Opening Up The Big Play

Boise State has been blessed with immense talent in the receiving corps for several years. Some new players are about to emerge as major stars. The Broncos just have to find a way to get these talented players the ball.

Change and continuity are words not normally used together, but for 2006 the Broncos bring back basically the entire receiving corps and with Zabransky back for his senior campaign the continuity is obvious. The change comes with a new offensive coordinator, Wide Receivers coach, that old Zabransky swagger and a returned focus on the passing game.

Last year, the Broncos ran the ball more than they passed (560 rushing attempts compared to just 390 passes) . With a deep and talented corps of tailbacks and a struggling quarterback, it was easy to see why. No Boise State receiver reached 40 receptions and no one had even 600 yards receiving. This was not what we've come to expect from Bronco football and Head Coach Chris Petersen expects a return to a more balanced offense this year.

So, with the same QB and the same receiving corps returning, why should we expect a better passing game?

Let's start with the talent.

The starting wideouts are likely to be seniors Jerard Rabb (6-2, 200) and Drisan James (5-11, 1845) with Derek Schouman (6-2, 220, Sr.) set to start at tight end. All had their moments last year and all are supremely talented receivers that produce good yards after the catch. Rabb is maybe the most gifted of the receivers with great leaping ability and big, soft hands. The fade to Rabb was grossly underused last year and we should expect to see it more often this year like we did at Corvallis early in the season last year.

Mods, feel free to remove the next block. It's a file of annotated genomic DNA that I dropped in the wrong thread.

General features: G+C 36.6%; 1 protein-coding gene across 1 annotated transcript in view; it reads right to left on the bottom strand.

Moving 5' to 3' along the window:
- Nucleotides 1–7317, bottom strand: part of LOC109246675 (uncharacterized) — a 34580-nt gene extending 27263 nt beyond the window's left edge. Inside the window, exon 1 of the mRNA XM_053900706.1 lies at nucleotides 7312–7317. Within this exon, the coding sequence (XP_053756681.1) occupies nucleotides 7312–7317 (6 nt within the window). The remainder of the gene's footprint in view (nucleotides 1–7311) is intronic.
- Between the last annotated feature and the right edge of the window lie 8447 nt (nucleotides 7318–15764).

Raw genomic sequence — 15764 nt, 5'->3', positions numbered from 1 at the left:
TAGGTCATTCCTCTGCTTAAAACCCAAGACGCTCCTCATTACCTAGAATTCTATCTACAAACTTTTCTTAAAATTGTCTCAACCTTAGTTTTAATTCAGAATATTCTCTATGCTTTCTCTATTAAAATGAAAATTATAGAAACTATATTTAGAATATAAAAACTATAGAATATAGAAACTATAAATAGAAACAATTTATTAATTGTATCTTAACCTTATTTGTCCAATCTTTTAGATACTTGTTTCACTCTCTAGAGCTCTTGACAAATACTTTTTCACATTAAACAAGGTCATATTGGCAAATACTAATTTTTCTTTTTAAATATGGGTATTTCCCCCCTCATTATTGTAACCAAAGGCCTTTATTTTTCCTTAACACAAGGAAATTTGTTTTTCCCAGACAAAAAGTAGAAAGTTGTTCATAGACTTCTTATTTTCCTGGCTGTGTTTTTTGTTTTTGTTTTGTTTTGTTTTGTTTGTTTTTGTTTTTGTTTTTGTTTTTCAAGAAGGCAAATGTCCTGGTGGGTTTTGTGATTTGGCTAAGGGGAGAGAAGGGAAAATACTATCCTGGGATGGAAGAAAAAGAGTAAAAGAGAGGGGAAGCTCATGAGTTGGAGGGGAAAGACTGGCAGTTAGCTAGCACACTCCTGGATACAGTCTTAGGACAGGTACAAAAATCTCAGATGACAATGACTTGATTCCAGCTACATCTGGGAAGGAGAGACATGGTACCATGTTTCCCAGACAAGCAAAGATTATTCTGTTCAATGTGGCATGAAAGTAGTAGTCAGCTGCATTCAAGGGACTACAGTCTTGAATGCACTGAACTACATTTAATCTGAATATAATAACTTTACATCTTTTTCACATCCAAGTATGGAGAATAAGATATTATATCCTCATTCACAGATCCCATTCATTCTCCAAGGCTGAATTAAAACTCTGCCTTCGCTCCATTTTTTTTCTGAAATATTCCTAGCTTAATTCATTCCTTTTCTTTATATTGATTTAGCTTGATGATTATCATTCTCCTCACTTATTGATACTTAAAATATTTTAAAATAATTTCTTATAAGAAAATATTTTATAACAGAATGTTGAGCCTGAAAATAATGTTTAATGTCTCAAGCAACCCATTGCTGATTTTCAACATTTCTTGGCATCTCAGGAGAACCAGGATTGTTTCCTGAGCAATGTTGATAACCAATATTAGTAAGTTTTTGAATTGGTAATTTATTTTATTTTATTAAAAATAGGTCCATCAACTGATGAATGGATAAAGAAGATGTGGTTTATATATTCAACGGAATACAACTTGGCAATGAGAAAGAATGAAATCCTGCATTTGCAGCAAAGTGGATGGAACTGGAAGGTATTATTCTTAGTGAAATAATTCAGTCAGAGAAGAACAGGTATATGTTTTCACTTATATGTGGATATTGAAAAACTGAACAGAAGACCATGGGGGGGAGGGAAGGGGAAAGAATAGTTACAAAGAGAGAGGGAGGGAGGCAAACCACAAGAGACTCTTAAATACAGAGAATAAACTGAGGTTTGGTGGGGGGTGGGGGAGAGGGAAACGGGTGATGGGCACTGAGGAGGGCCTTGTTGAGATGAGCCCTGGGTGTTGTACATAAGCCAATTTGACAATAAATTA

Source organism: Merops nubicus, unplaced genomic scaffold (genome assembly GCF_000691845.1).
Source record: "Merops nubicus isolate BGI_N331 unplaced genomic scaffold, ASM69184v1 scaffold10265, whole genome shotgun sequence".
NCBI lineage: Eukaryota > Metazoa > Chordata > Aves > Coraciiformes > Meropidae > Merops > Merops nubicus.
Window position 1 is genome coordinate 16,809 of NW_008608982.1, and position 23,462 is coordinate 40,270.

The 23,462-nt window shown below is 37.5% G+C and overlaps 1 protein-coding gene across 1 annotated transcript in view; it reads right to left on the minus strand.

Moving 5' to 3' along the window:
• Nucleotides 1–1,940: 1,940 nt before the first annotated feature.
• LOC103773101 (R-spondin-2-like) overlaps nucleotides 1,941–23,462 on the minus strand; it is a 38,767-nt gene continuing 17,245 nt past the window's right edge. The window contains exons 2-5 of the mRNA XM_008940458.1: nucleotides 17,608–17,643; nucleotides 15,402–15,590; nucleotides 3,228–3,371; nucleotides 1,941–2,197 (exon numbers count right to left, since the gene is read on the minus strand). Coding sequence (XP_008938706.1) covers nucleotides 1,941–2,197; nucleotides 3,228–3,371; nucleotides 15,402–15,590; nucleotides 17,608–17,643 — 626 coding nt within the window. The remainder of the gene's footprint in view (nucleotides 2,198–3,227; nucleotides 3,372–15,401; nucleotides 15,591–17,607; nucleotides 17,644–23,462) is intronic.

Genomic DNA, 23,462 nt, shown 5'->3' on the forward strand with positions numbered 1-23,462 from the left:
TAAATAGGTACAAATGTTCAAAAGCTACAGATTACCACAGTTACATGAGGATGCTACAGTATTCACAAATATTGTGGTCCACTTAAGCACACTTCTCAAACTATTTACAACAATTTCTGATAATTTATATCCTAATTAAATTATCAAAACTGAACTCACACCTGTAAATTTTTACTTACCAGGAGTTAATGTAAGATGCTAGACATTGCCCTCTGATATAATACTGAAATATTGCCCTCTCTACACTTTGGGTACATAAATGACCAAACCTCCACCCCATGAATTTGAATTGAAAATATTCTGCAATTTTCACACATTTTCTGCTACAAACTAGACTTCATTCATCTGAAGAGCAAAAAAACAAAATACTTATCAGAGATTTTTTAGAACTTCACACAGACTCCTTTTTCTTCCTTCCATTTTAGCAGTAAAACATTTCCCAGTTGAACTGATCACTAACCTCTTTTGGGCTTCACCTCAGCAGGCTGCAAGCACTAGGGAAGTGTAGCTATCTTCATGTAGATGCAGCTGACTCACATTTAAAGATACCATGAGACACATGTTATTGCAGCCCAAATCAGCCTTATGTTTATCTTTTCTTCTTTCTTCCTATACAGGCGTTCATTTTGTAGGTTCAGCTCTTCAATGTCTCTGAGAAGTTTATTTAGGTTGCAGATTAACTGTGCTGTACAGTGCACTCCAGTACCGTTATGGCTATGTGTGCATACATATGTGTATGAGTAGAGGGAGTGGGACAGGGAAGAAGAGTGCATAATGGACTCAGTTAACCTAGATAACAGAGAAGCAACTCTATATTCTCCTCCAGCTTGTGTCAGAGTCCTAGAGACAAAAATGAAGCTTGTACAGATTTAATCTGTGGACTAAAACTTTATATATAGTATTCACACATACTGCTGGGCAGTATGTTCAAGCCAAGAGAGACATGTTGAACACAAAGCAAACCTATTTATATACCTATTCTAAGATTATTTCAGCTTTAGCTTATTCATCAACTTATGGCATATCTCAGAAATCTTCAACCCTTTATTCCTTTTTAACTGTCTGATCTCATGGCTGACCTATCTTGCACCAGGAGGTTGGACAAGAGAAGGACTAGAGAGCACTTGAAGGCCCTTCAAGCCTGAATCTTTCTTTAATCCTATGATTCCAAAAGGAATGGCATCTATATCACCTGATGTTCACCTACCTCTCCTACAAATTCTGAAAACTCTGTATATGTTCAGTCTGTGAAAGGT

Drisan James is the burner. He's got 4.4-4.5 speed in the 40 but really gets it going on the long ball where he can show that 100-meter track speed he's got. Expect great things from Drisan in his senior year.

Expect to see a lot of Legadu Naanee this fall as well. He's the biggest (6-2, 230, Sr.) and toughest of the WR's and when he gets the ball he bowls over defensive backs. Last year was his first at wide receiver and it became more natural for him as the year went on. There wasn't the chemistry between him and Z, but there are stories of those two getting a lot of reps this past year so I expect that to not be an issue. He'll back up Rabb but could get as many reps when it's all said and done.

Vinny Perretta (5-9, 193, So.) is the wildcard for me. He's tough, runs great routes and catches everything close to him. He's the Gilligan/Acree type of receiver we missed last year and he made some terrific and significant catches late last season; he continues to do that this spring. Vinny will back up Drisan James.